Statistical analysis was performed by using SPSS 19.0 software (IBM Corp., Armonk, NY, USA) and Excel (2010 version; Microsoft Corporation, Redmond, WA, USA). Values are expressed as the mean ± standard error of the mean. Statistical tests for data analysis included Fisher's exact test, log-rank test, Chi-square test, and Student's 2-tailed t-test. P<0.05 was considered to indicate a statistically significant difference.

Results

Characteristics of patients with cerebral hemorrhage

A total of 146 patients with cerebral hemorrhage who were candidates for intravenous injection were included in the present clinical study. The mean age of the patients was 47 years. All patients were randomized into two groups and treated with Simvastatin (n=88) or placebo (n=58) by intravenous injection. The number of male patients with cerebral hemorrhage (n=94, 64.4%) was slightly higher than that of female patients (n=52, 35.6%). The characteristics of patients with cerebral hemorrhage are summarized in Table I. Furthermore, 101 (69%) patients with cerebral hemorrhage continued to complete the maintenance period of the phase-I study.

Table I.

Characteristics of patients with intracerebral hemorrhage (n=146).

Table I.

Characteristics of patients with intracerebral hemorrhage (n=146).

ParameterValue
Gender
  Male94 (64.4%)
  Female52 (35.6%)
Mean age (years)47.4 (Range: 35.4–65.8)
Drug therapy
  Simvastatin88 (60.3%)
  Placebo58 (39.7%)
Trial participation
  Complete101 (69.2%)
  Incomplete35 (30.8%)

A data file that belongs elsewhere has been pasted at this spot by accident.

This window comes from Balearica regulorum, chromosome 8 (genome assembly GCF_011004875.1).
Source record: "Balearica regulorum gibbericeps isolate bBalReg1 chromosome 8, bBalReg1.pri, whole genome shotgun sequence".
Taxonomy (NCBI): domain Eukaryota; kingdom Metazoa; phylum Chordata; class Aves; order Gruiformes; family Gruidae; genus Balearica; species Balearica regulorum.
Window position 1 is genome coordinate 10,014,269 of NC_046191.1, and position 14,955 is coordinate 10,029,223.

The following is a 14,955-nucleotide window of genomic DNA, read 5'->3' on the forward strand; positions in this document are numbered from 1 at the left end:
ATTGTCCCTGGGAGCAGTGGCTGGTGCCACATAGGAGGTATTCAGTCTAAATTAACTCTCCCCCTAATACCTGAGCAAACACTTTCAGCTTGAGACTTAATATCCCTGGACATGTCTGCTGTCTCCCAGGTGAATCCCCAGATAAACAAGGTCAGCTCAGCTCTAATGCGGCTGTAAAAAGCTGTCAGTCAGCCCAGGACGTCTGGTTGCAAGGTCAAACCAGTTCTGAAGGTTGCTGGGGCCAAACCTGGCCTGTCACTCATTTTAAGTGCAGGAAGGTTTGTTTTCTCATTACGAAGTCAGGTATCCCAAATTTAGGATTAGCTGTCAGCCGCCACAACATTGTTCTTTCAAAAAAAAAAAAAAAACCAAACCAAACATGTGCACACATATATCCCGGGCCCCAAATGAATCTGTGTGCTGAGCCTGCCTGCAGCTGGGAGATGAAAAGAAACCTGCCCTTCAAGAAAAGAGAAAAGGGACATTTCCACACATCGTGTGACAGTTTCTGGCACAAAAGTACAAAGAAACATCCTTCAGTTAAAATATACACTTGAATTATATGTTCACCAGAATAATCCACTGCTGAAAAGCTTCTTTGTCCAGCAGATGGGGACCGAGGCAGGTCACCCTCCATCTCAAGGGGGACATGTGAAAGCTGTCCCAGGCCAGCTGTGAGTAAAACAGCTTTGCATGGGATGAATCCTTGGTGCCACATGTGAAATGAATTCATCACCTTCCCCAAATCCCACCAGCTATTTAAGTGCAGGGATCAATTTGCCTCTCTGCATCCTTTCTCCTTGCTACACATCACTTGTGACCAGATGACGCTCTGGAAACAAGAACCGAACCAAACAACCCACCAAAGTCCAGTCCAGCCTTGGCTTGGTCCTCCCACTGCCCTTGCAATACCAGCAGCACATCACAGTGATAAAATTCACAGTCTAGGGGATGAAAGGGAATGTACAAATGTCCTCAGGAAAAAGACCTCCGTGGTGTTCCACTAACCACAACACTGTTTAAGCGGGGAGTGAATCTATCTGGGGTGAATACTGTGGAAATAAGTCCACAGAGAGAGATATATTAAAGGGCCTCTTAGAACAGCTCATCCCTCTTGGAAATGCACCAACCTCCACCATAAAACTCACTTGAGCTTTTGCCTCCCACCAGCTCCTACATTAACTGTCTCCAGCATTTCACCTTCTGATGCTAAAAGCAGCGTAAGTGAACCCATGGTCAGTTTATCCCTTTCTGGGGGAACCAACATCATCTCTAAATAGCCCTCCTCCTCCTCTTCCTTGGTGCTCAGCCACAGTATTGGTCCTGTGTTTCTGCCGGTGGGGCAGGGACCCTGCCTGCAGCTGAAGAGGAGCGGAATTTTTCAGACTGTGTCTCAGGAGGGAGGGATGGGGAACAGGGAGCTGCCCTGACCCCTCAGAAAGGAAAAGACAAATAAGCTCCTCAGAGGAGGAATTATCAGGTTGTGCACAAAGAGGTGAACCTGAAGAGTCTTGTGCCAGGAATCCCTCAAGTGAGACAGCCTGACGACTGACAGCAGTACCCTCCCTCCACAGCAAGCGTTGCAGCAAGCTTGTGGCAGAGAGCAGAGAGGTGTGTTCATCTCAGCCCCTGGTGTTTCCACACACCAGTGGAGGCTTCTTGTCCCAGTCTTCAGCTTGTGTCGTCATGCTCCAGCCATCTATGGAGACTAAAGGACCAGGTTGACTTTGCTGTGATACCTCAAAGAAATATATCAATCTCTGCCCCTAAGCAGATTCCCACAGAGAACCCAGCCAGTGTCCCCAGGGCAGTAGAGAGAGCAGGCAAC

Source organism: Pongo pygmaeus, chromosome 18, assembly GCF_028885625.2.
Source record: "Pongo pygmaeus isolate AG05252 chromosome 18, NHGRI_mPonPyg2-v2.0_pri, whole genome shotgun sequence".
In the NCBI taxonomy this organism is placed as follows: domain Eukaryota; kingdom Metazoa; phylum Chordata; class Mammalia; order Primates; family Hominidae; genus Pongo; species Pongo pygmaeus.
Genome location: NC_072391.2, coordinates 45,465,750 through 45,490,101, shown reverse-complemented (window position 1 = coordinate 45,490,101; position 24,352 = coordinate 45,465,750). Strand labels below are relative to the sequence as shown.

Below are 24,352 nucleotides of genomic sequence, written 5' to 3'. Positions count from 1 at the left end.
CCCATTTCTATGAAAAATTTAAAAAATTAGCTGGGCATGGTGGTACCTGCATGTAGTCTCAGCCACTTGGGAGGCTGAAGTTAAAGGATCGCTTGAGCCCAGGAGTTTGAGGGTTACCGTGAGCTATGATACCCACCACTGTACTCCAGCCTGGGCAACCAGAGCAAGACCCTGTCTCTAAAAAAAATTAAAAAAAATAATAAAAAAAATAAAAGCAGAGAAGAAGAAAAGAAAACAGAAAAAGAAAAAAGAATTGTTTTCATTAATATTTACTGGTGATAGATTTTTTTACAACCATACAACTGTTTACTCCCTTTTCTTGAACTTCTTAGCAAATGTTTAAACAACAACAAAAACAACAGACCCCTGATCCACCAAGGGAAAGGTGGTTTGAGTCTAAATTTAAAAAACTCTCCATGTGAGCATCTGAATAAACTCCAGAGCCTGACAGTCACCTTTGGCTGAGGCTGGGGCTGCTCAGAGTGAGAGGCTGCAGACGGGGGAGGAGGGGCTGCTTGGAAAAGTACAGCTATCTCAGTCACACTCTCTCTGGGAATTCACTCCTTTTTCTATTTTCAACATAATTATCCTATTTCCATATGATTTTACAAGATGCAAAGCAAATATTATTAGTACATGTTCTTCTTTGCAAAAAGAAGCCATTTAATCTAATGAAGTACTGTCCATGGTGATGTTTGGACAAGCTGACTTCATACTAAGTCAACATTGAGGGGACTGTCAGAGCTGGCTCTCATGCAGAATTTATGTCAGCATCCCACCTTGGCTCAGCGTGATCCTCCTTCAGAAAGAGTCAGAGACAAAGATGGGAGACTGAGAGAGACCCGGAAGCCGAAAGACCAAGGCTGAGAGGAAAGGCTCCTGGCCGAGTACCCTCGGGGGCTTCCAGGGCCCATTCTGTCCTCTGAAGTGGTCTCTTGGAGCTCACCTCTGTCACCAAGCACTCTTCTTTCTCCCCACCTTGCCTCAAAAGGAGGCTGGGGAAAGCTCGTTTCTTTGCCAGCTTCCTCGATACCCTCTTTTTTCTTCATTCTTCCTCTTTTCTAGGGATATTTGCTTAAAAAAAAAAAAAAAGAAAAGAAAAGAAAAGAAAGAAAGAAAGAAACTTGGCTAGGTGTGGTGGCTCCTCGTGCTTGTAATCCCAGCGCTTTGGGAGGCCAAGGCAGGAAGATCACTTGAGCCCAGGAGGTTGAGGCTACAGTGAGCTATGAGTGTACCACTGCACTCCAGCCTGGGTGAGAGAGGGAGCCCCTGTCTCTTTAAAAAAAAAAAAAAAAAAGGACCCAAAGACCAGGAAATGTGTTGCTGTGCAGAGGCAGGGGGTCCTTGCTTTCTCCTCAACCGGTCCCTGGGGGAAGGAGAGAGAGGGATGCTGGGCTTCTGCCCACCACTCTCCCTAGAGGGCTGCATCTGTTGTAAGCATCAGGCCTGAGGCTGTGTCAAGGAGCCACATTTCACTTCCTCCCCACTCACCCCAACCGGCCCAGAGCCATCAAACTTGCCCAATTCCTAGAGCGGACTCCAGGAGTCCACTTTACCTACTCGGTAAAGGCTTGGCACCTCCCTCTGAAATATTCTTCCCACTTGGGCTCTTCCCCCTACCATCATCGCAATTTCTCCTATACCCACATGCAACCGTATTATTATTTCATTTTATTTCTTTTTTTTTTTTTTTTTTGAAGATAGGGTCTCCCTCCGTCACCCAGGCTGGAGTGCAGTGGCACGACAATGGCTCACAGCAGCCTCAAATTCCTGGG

Plasma glucose (mmol/l)5.4–8.7 (normal range: 3.9–6.1)
Blood pressure (mmHg)142±6 (normal range: 90–140)

[i] Values are expressed as n (%), range or mean ± standard error of the mean.

Duration of treatment, dose-limiting toxicities and MTD

The median overall duration of Simvastatin treatment was four weeks for patients with cerebral hemorrhage at the ICU. Within the cohort, subgroups were treated with 0.08, 0.16, 0.24, 0.30 and 0.36 mg/kg Simvastatin. As presented in Table II, 0.30 mg/kg Simvastatin once a day was identified as the MTD and 0.24 mg/kg of Simvastatin once a day was identified as dose-limiting toxicity. The group treated with the lowest dose of Simvastatin presented with the lowest number of adverse reactions. It was observed that the common treatment-associated adverse events of Simvastatin injection were hypertension, proteinuria, fatigue, diarrhea, vomiting, rash, constipation and peripheral edema. For most of the patients with cerebral hemorrhage, a reduction of the drug dose was required due to cumulative toxicity after treatment with the MTD. Therefore, most of the patients that were subsequently enrolled in the study were treated with Simvastatin at a dose of 0.20 mg/kg to ensure tolerability and therapeutic efficacy of Simvastatin. The most common grade ≥3 adverse events in patients with cerebral hemorrhage according to Common Toxicity Criteria were hypertension and proteinuria (15% each; Table III).

Table II.

Adverse events (n) occurring during treatment with an overall incidence of ≥10%.

Table II.

Adverse events (n) occurring during treatment with an overall incidence of ≥10%.

Simvastatin (mg/kg)

Adverse eventTotal (%) n=400.08–0.16 (%) n=140.24–0.30 (%) n=160.36 (%) n=10
Hypertension10 (25)2 (5)3 (7.5)5 (12.5)
Proteinuria8 (20)2 (5)2 (5)4 (10)
Fatigue4 (10)1 (2.5)1 (2.5)2 (5)
Diarrhea5 (12.5)1 (2.5)2 (5)2 (5)
Vomiting4 (10)1 (5)1 (2.5)2 (5)
Rash6 (15)2 (5)2 (5)2 (5)
Constipation7 (17.5)2 (5)2 (5)3 (7.5)
Peripheral edema8 (20)2 (5)3 (7.5)3 (7.5)

Table III.

Treatment-associated hypertension and proteinuria graded by Common Toxicity Criteria (≥20%).

Table III.

Treatment-associated hypertension and proteinuria graded by Common Toxicity Criteria (≥20%).

Simvastatin (mg/kg)

Adverse event/gradeTotal (%) n=400.08–0.16 (%) n=140.24–0.30 (%) n=160.36 (%) n=10
Hypertension
  13 (7.5)0 (0)1 (2.5)2 (5)
  23 (7.5)1 (2.5)1 (2.5)1 (2.5)
  34 (10)1 (2.5)1 (2.5)2 (5)
  Total10 (25)2 (5)3 (7.5)5 (12.5)
Proteinuria (%)
  1 (2.5)2 (5)0 (0)1 (2.5)2 (5)
  2 (5)3 (7.5)1 (2.5)0 (0)1 (2.5)
  3 (7.5)2 (5)1 (2.5)1 (2.5)1 (2.5)
  Total8 (20)2 (5)2 (5)4 (10)
Efficacy of Simvastatin in patients with cerebral hemorrhage